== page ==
Recovery from sexual violence

Sexual violence can have immediate and long term effects on your overall health and wellbeing. This can include physical health issues as a result of the assault or longer term physical, mental and emotional health issues due to the impact of trauma. Recovering from sexual violence can often take time.

To assist your recovery it is helpful to have a good support network. This could include family, friends, counsellors, a sexual assault support service and/or a trusted doctor. If you are concerned about how you are coping, or feel unsafe, you can contact a sexual assault support service for help and support.

How will I be affected?

It is important to know that everyone reacts differently to a traumatic event – no response is right or wrong.

Responses to a sexual assault can be immediate or delayed and the recovery process is different for each individual. There are however common patterns to trauma recovery that are normal and you may experience some or many of the following symptoms:

  • anxiety and hypersensitivity
  • tearfulness
  • shame, self-blame and guilt
  • anger, fear, depression, sadness or numbness
  • disbelief and/or denial
  • physical revulsion
  • helplessness and hopelessness
  • flashbacks
  • changes in sleeping and eating patterns
  • difficulty concentrating
  • fatigue or immune system responses
  • phobias or fear of leaving the house or being alone
  • withdrawal from people, relationships and activities.

It is normal for intimacy to be affected after experiencing sexual violence. Some people may avoid sexual activity fearing losing control of their body or feeling vulnerable, while others may react by increasing their sexual activity as a way for them to regain a sense of power. Other common reactions/responses can include:

  • avoiding or being afraid of sex
  • seeing sex as an obligation
  • experiencing negative feelings such as anger, disgust, or guilt with touch
  • difficulty becoming aroused or feeling sensation
  • feeling emotionally distant or not present during sex
  • intrusive or disturbing sexual thoughts and images
  • engaging in compulsive or inappropriate sexual behaviours
  • difficulty establishing or maintaining an intimate relationship
  • vaginal pain or difficulty with orgasm
  • erectile or ejaculatory difficulties.

Talking with your partner, counsellor or other trusted professional about how the violence has impacted your feelings of safety and ability to engage in intimacy can assist you to develop strategies to manage the issues you may be experiencing.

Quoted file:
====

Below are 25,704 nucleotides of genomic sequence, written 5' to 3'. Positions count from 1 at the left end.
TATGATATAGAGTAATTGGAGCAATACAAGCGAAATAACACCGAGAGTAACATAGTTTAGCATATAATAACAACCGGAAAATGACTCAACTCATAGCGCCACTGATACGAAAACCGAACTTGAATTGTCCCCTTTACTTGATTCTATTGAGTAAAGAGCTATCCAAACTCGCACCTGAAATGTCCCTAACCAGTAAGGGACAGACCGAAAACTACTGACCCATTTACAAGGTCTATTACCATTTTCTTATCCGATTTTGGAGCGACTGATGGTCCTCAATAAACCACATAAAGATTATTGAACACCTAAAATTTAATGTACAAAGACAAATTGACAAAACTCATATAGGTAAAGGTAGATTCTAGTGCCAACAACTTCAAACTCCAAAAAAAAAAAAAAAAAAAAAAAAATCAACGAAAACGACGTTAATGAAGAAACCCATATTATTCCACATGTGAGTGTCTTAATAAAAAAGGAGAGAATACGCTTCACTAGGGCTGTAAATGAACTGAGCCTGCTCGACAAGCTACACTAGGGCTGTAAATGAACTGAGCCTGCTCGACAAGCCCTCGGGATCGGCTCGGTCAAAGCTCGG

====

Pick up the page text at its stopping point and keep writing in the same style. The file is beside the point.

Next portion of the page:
It can also be helpful to research what coping strategies other survivors of sexual violence have utilised to regain their feelings of safety and trust in intimacy. Information and resources can be accessed from a sexual assault support service.

Having positive sexual experiences over time may also assist you to feel safe with intimacy again.

Developing coping strategies

People cope with trauma in many different ways and it is important not to rush or push yourself. The most important resource in your recovery journey is YOU and it is necessary to take the time to care for yourself, as this will support your immediate and ongoing health and wellbeing.

The following suggestions can assist your recovery journey, particularly in the early stages of recovery following an assault. It helps to recognise that you have been through an extremely stressful and traumatic event. You are not to blame.

  • Get plenty of rest, even if you can't sleep, and try to eat regular, well-balanced meals as much as possible.
  • Regular gentle exercise such as walking or cycling or relaxation exercises such as yoga, meditation, breathing exercises or deep muscle relaxation can reduce the physical effects of stress and trauma.
  • Emotional self-care will assist you to manage your feelings and build your emotional resilience. It is important to talk about your feelings with other people who you trust and feel safe with. Keeping a journal or diary to record your thoughts and feelings can also be helpful, especially when you cannot or don’t feel like talking to others about your experience.
  • Minimise the use of stimulants (caffeine, energy drinks) as your body is already ‘hyped up’ and these substances can make that worse.
  • Be more careful than usual, for example when cooking, driving or using machinery; following trauma, we are more vulnerable to accidents and illness.
  • Avoid making any major life decisions, such as moving house or changing jobs, in the immediate period following the trauma.
  • Try to resume a normal routine, but do not throw yourself into activities or work to avoid unpleasant feelings and memories. Try to structure your days by planning concrete activities and try to schedule at least one enjoyable activity each day
  • Develop strategies for dealing with nightmares and flashbacks and try to anticipate and prepare for triggers. This could include developing self-soothing strategies, such as simple breathing exercises, to assist in times of stress. Nightmares, flashbacks and recurring thoughts are normal and will decrease over time.
  • It is normal to try and avoid feelings and emotions that are unpleasant or distressing. However using drugs or alcohol as a coping strategy to avoid these feelings will lead to more problems in the long term. It can be helpful to talk with a counsellor so you can develop strategies to manage intense emotions.
  • If you are struggling with the use of drugs and alcohol there are counsellors who can assist you. The Alcohol and Drug Information Service is available 24 hours, 7 days a week on 1800 177 833 (free call).